There have been a few other changes. When you compose an email and click Insert --> Attach File, you'll see a list of all the recent files that you've used in Office – a great time-saver given that there's a good chance that you'll be attaching a file you've recently been working on.
You can also attach files from the cloud, either OneDrive or SharePoint. In the list of recent files, documents from the cloud have a small cloud icon on them. When you share these cloud-based files, you also have the option to share them as view-only or to give recipients full edit rights. When someone opens a cloud-based file, they open it from the cloud, and read it and edit it in the cloud, not as a local document.
Business versions of Outlook also now have a Groups folder, which displays all the groups of which you're a member. Each group has a list of all the conversation threads, meeting requests and videos in which you've participated. From the Home tab on Outlook's ribbon, you can also go to the group's calendar, OneDrive or OneNote.
Tell Me and Smart Lookup
One of my favorite additions to Office 2016 is a small one that can pack a big wallop: Tell Me. It's a text box on the top right of Office documents with the words "Tell me what you want to do" in it. Type in a task you want to do, and you get a list of potential matches. Click any item in the list and you bring up instructions on how to accomplish it. For example, I typed in "Envelope" while in Word and got the options "Create Envelopes" and "Start Mail Merge." I clicked each of the options, and was walked through the process of doing each task. Simple, clean and useful.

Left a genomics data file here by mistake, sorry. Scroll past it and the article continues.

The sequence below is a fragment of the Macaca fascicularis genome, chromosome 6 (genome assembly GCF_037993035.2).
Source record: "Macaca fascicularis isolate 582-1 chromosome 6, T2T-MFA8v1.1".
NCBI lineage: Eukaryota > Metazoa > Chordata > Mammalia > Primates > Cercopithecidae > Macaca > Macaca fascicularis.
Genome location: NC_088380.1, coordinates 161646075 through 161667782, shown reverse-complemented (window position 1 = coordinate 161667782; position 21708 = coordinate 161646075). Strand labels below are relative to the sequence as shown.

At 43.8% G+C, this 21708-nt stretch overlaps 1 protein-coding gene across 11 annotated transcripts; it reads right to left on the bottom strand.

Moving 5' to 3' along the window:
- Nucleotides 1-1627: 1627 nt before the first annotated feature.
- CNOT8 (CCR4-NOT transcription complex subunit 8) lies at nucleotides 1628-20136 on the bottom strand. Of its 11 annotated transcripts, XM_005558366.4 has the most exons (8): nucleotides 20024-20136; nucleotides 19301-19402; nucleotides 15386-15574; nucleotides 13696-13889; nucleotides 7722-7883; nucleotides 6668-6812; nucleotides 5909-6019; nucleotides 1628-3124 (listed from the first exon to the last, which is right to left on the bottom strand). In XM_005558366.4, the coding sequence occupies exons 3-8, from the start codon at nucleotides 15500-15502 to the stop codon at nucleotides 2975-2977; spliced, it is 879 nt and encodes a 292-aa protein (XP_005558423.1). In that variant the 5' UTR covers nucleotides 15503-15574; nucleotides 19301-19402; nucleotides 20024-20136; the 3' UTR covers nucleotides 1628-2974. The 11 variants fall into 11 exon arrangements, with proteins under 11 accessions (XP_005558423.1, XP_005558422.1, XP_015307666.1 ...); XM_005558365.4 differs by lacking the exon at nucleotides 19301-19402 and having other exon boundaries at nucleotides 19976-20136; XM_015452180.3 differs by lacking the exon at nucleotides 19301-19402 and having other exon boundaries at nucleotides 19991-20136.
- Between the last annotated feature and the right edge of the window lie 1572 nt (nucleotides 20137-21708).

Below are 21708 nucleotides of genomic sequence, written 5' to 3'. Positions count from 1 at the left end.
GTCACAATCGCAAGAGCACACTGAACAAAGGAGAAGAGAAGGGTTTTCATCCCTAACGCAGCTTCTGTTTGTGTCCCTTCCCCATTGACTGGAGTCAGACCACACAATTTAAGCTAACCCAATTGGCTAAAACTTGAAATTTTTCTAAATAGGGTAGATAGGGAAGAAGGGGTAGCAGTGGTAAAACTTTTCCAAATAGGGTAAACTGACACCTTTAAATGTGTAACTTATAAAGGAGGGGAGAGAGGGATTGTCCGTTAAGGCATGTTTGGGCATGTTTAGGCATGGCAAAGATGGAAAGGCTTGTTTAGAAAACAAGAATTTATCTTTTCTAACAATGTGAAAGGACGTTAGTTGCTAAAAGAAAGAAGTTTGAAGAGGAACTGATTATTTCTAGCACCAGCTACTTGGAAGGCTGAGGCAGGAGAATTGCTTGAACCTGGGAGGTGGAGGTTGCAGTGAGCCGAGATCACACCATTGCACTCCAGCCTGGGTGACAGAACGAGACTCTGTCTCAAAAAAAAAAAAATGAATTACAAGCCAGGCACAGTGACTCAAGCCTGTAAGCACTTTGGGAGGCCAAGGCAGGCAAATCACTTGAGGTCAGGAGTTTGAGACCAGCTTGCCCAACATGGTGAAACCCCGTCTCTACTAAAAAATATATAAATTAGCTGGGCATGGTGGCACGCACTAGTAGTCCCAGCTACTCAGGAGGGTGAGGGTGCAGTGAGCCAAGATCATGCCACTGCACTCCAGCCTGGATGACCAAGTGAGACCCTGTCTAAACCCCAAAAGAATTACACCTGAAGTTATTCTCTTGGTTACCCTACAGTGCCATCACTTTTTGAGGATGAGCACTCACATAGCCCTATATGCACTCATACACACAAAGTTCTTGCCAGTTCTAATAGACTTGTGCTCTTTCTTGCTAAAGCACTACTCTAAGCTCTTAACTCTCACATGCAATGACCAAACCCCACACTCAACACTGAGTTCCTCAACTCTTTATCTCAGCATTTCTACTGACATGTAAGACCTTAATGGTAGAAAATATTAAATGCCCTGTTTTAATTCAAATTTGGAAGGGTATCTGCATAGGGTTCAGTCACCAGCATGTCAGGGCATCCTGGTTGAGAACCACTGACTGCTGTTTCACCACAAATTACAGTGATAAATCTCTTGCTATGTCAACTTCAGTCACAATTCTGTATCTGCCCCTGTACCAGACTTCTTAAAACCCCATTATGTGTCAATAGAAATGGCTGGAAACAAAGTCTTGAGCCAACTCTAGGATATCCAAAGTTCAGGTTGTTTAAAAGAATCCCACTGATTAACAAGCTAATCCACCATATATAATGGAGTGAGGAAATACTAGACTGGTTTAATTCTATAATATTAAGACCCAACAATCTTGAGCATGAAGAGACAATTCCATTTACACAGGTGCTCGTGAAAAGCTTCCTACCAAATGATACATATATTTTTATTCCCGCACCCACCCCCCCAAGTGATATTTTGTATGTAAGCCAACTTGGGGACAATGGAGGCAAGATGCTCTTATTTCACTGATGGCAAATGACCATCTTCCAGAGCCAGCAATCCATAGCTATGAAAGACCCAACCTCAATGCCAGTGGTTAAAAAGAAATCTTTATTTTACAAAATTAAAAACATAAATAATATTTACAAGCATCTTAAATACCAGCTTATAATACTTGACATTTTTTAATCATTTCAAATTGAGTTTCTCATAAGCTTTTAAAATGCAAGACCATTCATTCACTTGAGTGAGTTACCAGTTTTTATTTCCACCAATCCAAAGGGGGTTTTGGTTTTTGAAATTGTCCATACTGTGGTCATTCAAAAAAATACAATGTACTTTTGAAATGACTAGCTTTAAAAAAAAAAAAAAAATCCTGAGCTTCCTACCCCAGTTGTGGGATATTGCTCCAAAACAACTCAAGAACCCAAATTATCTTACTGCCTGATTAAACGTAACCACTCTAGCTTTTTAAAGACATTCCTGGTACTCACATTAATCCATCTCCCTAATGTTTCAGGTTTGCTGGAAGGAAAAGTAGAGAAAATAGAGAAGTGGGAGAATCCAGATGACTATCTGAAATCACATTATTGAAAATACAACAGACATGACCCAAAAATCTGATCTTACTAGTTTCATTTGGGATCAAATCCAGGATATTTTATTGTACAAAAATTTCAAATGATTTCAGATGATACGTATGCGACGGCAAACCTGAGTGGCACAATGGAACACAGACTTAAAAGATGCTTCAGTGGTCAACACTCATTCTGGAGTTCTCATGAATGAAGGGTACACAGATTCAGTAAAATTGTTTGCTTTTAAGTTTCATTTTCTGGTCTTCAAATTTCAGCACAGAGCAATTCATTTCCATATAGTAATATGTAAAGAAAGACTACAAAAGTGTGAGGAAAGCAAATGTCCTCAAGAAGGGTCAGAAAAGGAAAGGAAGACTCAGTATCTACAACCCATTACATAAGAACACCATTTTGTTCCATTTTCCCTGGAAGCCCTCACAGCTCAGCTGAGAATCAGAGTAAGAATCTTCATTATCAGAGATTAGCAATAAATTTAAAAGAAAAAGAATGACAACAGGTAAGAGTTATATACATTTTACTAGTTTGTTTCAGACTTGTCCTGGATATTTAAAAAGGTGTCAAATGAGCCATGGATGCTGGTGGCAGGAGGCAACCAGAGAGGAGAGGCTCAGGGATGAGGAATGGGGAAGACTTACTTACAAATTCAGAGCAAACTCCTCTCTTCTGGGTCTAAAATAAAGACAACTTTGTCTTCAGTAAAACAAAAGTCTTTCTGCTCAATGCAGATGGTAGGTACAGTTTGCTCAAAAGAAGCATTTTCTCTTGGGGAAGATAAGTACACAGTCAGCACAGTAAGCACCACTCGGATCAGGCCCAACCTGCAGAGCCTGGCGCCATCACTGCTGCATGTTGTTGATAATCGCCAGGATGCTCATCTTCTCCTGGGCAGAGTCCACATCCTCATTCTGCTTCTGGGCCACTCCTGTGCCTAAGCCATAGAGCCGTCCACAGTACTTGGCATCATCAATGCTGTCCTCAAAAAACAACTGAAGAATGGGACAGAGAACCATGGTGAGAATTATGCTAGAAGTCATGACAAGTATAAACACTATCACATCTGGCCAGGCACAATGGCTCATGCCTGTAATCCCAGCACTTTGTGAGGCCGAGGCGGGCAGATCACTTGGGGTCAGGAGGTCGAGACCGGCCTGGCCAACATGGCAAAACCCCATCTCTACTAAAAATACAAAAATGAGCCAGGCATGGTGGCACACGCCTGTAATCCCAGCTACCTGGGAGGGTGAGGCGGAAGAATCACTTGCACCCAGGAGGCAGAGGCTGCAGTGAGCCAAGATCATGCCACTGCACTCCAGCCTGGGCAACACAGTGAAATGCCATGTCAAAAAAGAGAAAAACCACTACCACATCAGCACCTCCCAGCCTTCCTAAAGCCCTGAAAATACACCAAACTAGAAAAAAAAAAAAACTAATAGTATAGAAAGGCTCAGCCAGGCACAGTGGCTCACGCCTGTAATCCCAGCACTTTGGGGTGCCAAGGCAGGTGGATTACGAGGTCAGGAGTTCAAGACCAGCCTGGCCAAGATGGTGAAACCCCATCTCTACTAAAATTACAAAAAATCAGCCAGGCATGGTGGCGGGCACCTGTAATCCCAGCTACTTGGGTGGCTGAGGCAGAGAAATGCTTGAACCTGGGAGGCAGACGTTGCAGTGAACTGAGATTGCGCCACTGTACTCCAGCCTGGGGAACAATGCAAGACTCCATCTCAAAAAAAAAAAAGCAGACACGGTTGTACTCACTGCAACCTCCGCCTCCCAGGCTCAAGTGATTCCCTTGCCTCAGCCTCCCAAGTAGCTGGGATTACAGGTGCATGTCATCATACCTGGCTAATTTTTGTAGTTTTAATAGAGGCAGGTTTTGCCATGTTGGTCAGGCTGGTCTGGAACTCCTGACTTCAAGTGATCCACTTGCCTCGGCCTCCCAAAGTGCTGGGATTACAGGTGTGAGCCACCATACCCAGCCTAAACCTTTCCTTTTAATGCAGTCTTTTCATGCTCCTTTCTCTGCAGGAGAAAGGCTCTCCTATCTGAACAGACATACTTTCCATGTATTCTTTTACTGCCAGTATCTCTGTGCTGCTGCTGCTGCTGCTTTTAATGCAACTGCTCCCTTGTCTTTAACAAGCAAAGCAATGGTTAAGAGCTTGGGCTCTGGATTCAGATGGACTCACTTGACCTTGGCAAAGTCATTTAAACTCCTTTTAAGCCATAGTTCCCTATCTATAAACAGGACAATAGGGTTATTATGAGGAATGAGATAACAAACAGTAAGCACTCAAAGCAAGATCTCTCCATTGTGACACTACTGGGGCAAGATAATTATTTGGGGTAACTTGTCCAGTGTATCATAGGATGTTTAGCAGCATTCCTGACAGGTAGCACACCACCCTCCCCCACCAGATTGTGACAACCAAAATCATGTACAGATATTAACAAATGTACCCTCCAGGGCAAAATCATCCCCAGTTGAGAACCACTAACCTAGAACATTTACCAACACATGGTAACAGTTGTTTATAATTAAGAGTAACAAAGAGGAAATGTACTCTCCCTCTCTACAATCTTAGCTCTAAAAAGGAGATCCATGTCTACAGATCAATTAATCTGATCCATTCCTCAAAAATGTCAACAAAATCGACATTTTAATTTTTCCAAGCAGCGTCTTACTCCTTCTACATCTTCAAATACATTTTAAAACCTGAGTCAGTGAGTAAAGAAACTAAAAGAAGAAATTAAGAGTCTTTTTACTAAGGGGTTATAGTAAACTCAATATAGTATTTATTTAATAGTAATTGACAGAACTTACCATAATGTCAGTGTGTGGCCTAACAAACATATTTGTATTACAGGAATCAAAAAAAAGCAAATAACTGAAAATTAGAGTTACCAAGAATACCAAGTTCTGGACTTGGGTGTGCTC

I found this new feature to be a big time-saver, and much better than hunting through the Ribbon to find a command. It remembers the features you've previously clicked on in the box, so when you click in it, you first see a list of previous tasks you've searched for. That way, tasks that you frequently perform are always within easy reach. Maybe even more useful is that tasks that you rarely perform are easily within reach as well, because now you don't have to be an Office expert in order to accomplish the most arcane tasks. Just type in what you want to do and follow the instructions.
The feature is available in Excel, Word and PowerPoint, but not the rest of Office. Outlook in particular could use it, given the wealth of features it has that aren't always immediately apparent.